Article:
Lakemont Park - Photo Journal
Altoona, Pennsylvania – Thursday, July 12th, 2012
Lakemont Park is one of many historically significant (or simply old) amusement parks in Pennsylvania. Their biggest claim to fame is the world's oldest operating roller coaster, but there's enough else to do here that it's worth at least a quick stop on a drive across the state, especially as it's an easy stop along the highway one would take from Kennywood to Knoebels.
One thing that photo trip reports never convey is just how mountainous the area around Altoona and Lakemont Park is. When the GPS announced had reached my exit I was slightly taken aback because that part of the highway cuts right through the middle of the Appalachian hills, and you can look down on the park from quite a distance away on the hillside. Yet once inside the trees seem to hide all the nearby mountains and the land is perfectly flat, giving the impression the park could be located in Iowa.
Another reason to like Lakemont is that they're probably the best value park in the nation, considering all that you get. $5.00 for all day Ride & Slide admission on Wednesdays, Thursdays, and Fridays? Even if that doesn't include the Leap-the-Dips and I'm only going to be there for two hours, that's still a great deal.
Here's a not very visually helpful map showing all the rides and attractions there are to do at Lakemont.
Lakemont is a very laid-back, green park. The complexity of the landscaping is reflective of the $5.00 admission price, but it generally seems to be run by people who care for the park and want to make it a good place for families on a summer afternoon.
If you hook left upon entering the park, this will probably be the first major ride you'll come across.
The Sky Diver is Chance Ride's white-knuckle take on the Ferris Wheel.
Not an elaborate presentation but I'd still like to give it a ride.
You're given a wheel to determine if your gondola stays right-side up or down, but at the vertical points of the wheel's circumference there's no way to avoid feeling some pretty extreme forces.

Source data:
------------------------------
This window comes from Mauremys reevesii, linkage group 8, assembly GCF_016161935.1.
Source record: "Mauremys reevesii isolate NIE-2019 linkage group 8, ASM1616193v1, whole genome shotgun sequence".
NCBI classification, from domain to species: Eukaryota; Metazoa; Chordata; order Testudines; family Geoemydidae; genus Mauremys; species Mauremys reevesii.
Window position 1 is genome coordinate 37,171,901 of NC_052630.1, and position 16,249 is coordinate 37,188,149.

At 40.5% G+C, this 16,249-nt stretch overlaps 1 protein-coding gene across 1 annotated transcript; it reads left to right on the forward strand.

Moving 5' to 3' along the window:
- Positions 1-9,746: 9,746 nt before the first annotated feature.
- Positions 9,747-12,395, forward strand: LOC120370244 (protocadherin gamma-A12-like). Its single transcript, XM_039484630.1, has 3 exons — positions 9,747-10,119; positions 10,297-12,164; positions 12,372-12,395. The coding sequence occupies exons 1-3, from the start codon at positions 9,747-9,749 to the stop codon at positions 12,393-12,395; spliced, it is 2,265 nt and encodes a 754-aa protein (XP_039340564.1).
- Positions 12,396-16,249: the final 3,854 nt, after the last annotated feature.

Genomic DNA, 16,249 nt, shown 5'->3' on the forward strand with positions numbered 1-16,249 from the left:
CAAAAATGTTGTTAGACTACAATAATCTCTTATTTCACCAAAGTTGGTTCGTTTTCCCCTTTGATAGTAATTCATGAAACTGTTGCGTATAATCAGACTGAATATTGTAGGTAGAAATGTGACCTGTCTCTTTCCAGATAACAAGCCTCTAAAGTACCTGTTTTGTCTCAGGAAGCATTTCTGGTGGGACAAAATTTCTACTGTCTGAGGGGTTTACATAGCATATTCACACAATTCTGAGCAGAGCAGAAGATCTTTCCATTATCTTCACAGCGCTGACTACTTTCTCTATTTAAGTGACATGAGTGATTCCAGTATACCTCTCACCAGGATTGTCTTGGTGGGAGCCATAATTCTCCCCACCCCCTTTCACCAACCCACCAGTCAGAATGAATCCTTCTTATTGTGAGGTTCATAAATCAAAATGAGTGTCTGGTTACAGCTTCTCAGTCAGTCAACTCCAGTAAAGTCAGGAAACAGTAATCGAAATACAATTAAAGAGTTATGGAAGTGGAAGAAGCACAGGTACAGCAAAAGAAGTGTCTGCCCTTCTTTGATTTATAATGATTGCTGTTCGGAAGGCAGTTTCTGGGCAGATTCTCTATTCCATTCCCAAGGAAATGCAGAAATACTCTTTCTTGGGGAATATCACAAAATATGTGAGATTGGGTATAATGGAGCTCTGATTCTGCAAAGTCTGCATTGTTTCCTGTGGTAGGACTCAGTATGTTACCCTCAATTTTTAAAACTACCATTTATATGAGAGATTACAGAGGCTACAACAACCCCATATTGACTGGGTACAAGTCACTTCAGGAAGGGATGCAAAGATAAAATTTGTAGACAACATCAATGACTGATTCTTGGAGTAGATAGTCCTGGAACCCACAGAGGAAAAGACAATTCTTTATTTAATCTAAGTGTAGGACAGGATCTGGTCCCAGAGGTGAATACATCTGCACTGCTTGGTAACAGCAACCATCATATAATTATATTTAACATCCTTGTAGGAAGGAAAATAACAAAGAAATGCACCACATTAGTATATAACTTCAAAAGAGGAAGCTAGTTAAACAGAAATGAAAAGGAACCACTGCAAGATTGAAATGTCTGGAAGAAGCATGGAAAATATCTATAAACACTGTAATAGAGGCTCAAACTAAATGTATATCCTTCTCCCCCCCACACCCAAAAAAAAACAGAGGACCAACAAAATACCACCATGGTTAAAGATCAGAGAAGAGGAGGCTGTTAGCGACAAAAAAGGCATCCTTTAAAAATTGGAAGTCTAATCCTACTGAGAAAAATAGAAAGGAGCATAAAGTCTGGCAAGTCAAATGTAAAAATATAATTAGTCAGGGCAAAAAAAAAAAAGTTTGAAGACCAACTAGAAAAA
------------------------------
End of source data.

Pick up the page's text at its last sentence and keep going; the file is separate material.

Unfortunately there was a no single rider policy for the Sky Diver, and I didn't feel like trying to bum a ride off of some other random spectator, so I had to move on.
Custom artwork on the Swinging Chairs showing off scenes around Lakemont and Altoona (presumably)
This isn't even worthy of a "BENCH: The Ride" subtitle...
The backside of Lakemont wasn't seeing too many crowds on this hot July Thursday afternoon.
I don't care about the quality, any park that takes the time to hand paint their own murals for an attraction or building is better than one that just copies generic graphic designs.
The entrance for Leap the Dips, the world's oldest operating roller coaster, opened in 1902. (For comparison, the world's second oldest operating roller coaster opened ten years later in 1912, and the second oldest in North America is the Jack Rabbit at Kennywood, which opened in 1920.)
This side-friction coaster car would make for a good museum piece, if there wasn't a nearly identical one a few feet away that I'll get to ride on in a few moments.
It seems to suggest we can thank ACE for being able to ride the Leap the Dips today. Too bad that historic ride preservation has seemingly become passe in today's enthusiast culture.
Some historical info on Leap the Dips (with light glare).
Click to view the Leap the Dips POV. The flimsy wooden construction, restraint-less seats, and lack of upstop wheels can make it a rather harrowing experience at times. Note at 0:55 my car quite literally leaped a dip! I like how the brakes are naked plywood boards rubbing underneath the cars, and then the operator grabbing onto your car to bring it to a final halt.
Leap the Dips car. No seatbelts, seat dividers, or lowering lapbars.
Just a leather loveseat and a handlebar two feet in front of you.